Her question haunted me as I sat down to dinner by myself that night. In truth, I didn't know what was wrong with me. I suspected that I reacted how every normal parent should act. I didn't want my daughter to lose her innocence, she was only a teenager, blah blah blah. But I was the same at her age, if not worse. I always vowed that when my child grew up, I would not be one of those uptight, horrible fathers that didn't let his child date. There was nothing wrong with dating. It was all part of growing up.

So why the anger? Why the sickening feeling of betrayal when I saw them together? Why did I, even now, feel like going after the goddamn boy and beating him to pulp?

There was another feeling I had when I first saw them. I suppressed it as quickly as it came, but the effects of it, the heavy, bruising pain it left in my chest, still remained. I searched my mind as I pushed the greasy pizza around on my plate without eating. What was the feeling?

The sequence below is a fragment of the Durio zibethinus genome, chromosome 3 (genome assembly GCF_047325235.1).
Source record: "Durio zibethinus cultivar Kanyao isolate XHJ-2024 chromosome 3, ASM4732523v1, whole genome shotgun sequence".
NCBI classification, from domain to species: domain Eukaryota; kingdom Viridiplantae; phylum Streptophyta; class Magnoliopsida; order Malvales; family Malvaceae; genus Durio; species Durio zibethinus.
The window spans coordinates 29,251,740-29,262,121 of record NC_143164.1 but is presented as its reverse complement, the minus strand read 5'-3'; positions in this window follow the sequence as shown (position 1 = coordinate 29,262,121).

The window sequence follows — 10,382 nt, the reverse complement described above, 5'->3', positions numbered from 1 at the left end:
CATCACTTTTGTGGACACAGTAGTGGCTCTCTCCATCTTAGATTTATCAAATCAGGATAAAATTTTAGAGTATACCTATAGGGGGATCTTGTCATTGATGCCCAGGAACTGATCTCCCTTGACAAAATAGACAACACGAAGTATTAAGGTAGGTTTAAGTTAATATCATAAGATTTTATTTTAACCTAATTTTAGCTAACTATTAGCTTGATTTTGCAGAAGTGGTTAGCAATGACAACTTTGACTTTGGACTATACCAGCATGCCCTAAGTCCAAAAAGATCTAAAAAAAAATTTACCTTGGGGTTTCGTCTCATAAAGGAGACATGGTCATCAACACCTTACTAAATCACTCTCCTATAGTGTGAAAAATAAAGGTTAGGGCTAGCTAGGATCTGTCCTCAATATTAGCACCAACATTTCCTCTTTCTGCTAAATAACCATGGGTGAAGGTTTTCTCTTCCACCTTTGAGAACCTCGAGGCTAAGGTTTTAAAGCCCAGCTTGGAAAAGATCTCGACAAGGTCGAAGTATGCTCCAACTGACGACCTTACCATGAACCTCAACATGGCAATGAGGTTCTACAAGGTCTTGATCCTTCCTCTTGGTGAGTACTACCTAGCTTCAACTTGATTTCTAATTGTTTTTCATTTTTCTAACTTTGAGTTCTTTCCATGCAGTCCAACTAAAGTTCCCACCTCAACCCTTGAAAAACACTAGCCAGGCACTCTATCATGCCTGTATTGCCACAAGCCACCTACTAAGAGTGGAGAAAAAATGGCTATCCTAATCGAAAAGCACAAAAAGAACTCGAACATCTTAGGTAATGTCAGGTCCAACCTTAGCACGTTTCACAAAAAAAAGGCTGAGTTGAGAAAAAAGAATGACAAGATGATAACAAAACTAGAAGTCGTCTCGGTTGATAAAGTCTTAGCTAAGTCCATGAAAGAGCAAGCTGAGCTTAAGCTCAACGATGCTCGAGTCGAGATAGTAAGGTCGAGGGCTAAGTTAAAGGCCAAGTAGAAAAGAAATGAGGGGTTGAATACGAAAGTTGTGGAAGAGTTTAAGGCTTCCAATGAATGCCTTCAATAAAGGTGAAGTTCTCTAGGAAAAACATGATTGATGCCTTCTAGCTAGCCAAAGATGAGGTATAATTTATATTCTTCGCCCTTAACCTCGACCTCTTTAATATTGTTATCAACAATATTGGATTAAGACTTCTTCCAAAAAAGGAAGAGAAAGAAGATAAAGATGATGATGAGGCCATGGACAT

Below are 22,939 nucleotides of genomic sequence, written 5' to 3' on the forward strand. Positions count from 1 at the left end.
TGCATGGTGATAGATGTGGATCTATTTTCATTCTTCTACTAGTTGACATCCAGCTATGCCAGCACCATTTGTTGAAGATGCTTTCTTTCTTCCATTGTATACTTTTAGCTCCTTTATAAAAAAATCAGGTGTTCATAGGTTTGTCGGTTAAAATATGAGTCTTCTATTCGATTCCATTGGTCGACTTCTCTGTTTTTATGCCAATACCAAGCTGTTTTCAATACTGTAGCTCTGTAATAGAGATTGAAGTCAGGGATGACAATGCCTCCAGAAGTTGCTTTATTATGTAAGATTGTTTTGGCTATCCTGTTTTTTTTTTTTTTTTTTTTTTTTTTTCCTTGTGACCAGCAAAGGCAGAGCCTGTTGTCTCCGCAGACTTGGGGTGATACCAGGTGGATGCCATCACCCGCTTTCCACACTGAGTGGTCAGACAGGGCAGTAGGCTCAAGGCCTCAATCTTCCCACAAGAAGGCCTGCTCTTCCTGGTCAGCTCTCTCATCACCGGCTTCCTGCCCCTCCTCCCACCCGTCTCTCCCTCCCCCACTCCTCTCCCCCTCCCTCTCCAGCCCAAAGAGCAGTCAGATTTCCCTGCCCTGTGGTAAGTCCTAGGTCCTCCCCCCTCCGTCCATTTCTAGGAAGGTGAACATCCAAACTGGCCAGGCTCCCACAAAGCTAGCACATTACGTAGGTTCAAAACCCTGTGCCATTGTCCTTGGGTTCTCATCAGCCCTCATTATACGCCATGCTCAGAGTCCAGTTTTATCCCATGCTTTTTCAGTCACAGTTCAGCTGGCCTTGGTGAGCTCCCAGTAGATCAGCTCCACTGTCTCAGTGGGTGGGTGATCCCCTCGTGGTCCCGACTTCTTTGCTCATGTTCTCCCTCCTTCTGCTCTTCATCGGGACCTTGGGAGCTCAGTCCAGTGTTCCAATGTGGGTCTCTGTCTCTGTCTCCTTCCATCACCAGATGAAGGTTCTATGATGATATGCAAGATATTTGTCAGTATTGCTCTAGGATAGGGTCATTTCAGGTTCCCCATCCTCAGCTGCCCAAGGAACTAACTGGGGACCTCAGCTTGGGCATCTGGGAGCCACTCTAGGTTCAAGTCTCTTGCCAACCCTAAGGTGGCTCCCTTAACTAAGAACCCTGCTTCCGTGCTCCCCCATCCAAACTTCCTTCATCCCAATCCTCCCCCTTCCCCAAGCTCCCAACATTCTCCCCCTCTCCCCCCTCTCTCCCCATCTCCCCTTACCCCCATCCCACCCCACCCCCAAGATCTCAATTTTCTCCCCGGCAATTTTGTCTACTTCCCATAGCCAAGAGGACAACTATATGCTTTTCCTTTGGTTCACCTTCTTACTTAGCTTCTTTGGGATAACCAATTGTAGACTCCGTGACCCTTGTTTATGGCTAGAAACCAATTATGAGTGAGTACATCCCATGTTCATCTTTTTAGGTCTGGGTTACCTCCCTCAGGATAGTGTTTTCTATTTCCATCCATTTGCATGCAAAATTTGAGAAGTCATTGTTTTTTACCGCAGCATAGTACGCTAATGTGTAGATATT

Then, I remembered. When I did, I wished I hadn't. For a split second as I stood watching them, I wanted to switch places with the boy.

I suddenly felt sick. Or, at least I should have. There was something horribly perverse about wanting to switch places with my daughter's boyfriend, but even when I knew it was wrong, it felt natural in my mind.

I remembered how Ilia looked on all those nights she laid on the couch, reading her novels as I read the newspaper on the armchair. I remembered how unassumingly sensual she looked laying there on her side, with the lamplight dipping and surfacing with her curves. I remembered the day that Vivian died. I remembered how she sat so close to me, how our hearts beat as one. Our hearts always beat as one.